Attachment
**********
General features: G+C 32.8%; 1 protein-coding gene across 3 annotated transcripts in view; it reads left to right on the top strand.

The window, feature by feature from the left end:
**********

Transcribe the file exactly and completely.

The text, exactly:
General features: G+C 32.8%; 1 protein-coding gene across 3 annotated transcripts in view; it reads left to right on the top strand.

The window, feature by feature from the left end: